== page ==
WOW AIR, an Icelandic low-cost carrier, will launch flights to Los Angeles and San Francisco next summer. The airline is the latest to bring the low-cost model to long-haul flying, as it tries to rekindle Reykjavik’s historic role as a budget layover for flights between Europe and North America.
WOW operated its first transatlantic flights this year, serving Boston and Washington Baltimore with a pair of narrow-body Airbus A321s. Having been profitable for the first nine months of 2015, Skuli Mogensen, the airline’s boss, says he has “proved the model works” and is now eager to scale up. WOW will also add two Canadian points, Toronto and Montreal, in spring 2016.
Los Angeles and San Francisco are obvious first choices for West Coast expansion, but with the new destinations comes an evolution of the business model. Until now, WOW has taken advantage of Reykjavik’s location in the mid-Atlantic by deploying relatively small narrow-body aircraft to America. Almost all its European and North American rivals must fly further, and so use larger wide-bodies that can pack enough fuel for the journey. Narrow-bodies have two advantages for low-cost carriers. They have faster turnaround times, which means they can be worked harder. And they have fewer seats, which pushes down operating costs. It’s a nice hand that only Iceland and Ireland, on the western extremities of Europe, can play with current aircraft.
At nine hours’ flying time, however, the West Coast of America is beyond the A321’s reach. So WOW is leasing three wide-body A330s for the new routes. In doing so, it is joining the club of low-cost carriers that have tried to make money with scheduled wide-body flights. Few have succeeded.
Norwegian Air Shuttle is the most prominent contender in the transatlantic market, though with a business-class cabin and return fares starting at £360 ($544) its low-cost credentials are open to debate. In Asia, AirAsia X, Scoot, JetStar, Cebu Pacific and Jin Air offer budget flights with wide-bodies, although judging their success is tricky; over-capacity means that few Asian carriers are currently profitable. In any case, WOW’s Asian counterparts favour mid-haul over long-haul wide-body services. The only one to push the boundaries quickly regretted it. AirAsia X began flying between Asia and Europe in 2009, when oil was priced at $40-per-barrel and operating costs were low. It pulled the plug in 2012, after fuel prices tripled. Even with a business-class cabin it couldn’t make the model work.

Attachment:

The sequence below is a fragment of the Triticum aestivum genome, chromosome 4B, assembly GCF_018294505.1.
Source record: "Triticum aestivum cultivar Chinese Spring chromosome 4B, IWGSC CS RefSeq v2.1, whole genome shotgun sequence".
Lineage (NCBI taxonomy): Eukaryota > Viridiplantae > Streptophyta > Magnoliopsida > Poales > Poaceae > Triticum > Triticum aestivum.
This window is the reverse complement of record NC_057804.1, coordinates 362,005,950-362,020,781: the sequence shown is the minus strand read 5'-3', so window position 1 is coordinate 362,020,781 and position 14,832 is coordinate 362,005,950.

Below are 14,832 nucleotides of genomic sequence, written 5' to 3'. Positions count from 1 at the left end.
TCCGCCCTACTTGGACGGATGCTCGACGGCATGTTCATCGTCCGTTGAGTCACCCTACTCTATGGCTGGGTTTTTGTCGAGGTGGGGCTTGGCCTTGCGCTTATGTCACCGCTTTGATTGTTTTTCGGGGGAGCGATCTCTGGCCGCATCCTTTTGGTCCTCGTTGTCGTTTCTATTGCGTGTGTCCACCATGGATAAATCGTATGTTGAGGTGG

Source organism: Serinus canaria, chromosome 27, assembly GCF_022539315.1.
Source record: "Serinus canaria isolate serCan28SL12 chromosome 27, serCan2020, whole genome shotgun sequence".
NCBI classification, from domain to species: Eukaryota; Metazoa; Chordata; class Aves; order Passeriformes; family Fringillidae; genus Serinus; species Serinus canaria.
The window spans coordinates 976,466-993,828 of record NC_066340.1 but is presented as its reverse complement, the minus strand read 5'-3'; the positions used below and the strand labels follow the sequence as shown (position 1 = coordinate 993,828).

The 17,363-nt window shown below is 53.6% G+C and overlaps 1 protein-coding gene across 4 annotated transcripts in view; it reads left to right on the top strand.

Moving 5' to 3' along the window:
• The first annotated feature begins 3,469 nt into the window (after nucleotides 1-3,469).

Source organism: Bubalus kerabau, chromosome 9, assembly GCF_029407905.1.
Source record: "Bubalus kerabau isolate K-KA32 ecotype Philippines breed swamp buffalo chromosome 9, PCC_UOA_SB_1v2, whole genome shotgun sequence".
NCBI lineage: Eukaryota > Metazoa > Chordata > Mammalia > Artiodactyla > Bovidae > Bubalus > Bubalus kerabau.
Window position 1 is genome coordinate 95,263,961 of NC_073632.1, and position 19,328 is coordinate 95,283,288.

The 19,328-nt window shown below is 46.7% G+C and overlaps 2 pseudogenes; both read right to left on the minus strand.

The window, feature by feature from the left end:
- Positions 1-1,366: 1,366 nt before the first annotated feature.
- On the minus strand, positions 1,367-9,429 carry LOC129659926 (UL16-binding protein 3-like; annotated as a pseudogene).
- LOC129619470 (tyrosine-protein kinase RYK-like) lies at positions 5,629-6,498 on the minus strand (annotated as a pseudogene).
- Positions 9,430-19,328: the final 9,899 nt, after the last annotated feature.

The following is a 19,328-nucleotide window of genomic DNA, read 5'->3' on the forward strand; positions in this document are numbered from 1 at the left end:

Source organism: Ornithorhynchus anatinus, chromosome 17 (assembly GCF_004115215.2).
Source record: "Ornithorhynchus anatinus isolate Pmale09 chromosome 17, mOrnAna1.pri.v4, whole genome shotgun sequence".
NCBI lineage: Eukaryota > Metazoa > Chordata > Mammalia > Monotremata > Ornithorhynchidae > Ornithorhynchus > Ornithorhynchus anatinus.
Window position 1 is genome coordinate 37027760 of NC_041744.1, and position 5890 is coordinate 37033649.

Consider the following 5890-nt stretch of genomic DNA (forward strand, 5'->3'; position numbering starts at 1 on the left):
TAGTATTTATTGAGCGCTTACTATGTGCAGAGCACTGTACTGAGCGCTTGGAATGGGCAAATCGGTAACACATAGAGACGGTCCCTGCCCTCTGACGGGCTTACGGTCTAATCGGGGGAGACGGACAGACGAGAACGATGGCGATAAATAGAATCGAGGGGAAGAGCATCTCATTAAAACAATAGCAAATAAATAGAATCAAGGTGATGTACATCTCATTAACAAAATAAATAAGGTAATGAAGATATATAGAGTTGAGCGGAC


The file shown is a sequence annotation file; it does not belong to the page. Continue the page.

Given that WOW is launching with an all-economy layout during a period of low oil prices, some pundits are downbeat on its prospects. Mr Mogensen is undeterred. He believes that low-cost carriers have only struggled in the transatlantic market because of “semi-cartel”-like behaviour by incumbent full-service airlines. The advent both of the EU-US Open Skies treaty and direct sales over the internet should, he argues, make anti-competitive behaviour less of a threat.
Be that as it may, low-cost long-haul flying remains an experimental concept. To some, it is a paradox. Low-cost carriers create new demand by offering rock-bottom fares to price-sensitive customers. But unlocking those fares means stripping costs to the bone, primarily by cramming seats into planes and unbundling non-essential perks from base fares. On a two-hour flight, many will tolerate squashed legs and empty stomachs. On a nine-hour trip, such impositions become torturous. WOW has already tweaked its on-board service since going long-haul, lifting cabin-baggage allowances to include a second laptop-sized bag. The seating capacity on its A321s will soon be 212 (compared with 230 for Wizz Air, a short-haul carrier); and on its A330s it will be 340 (compared with a whopping 436 for Cebu Pacific).
“Sometimes it makes sense to spend a little bit more to increase the customer service,” Mr Mogensen says, stressing the importance of positive online reviews. “It’s not enough only to be the lowest price. The internet is a very tough boss.” Asked if such compromises violate the “ultra-low-cost” model, he pauses for a moment, before retorting: “I prefer to say ‘ultra-low-fare’.”
Back in the 1960s, Loftleiðir, a precursor to Icelandair, came to be known as the Hippie Express for carrying American students to Europe on a shoe-string budget. WOW’s branding is more befitting the Instagram generation, but its business model focuses on those same budget travellers who tolerate frugal service and time-consuming stopovers in the name of saving money. If it succeeds then perhaps expansion into Asia beckons, hints Mr Mogensen. Given the history of similar ventures, that is a big “if”.